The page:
The ever-increasing number of contactless card transactions in the UK and the growth of cryptocurrencies are leading many to herald the death of cash. As I wrote in my blog, Cash vs. cashless: A question of liberty?, I believe and hope that it will be a while before the world is ready for a completely cashless system, if it ever is. I believe that alternative currencies may be a medium of exchange. However, while bitcoin hoarding is not uncommon, cryptocurrencies have yet to prove themselves in another key function of money (i.e., as a store of value). Savers turned to safe institutions and to gold during the financial crisis. And no institution is as safe as governments, with the power to raise taxes. So my bet is that central bank money (so-called fiat currency) will stay the course.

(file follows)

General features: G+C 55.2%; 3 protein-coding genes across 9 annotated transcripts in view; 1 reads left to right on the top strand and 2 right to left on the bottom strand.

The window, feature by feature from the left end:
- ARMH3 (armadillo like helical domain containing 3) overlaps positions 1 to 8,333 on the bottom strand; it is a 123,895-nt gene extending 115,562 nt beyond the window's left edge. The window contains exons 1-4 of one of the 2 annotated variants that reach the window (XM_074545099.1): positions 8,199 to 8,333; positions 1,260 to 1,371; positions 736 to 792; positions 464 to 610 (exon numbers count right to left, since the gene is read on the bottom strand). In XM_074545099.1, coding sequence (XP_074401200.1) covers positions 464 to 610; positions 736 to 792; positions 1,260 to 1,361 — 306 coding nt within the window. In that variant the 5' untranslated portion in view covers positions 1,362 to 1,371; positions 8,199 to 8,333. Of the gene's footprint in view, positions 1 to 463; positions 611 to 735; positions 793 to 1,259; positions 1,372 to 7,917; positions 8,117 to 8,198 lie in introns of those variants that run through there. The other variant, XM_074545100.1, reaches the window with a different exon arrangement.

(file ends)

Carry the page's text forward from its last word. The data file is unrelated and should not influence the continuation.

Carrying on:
So is this the end of cash?Not quite, but there are those who think that cash might have had its day. Andy Haldane, chief economist at the Bank of England, recently made the case for ditching cash as negative interest rates could theoretically be applied to digital currencies, giving the BoE much more flexibility should we go through another recession.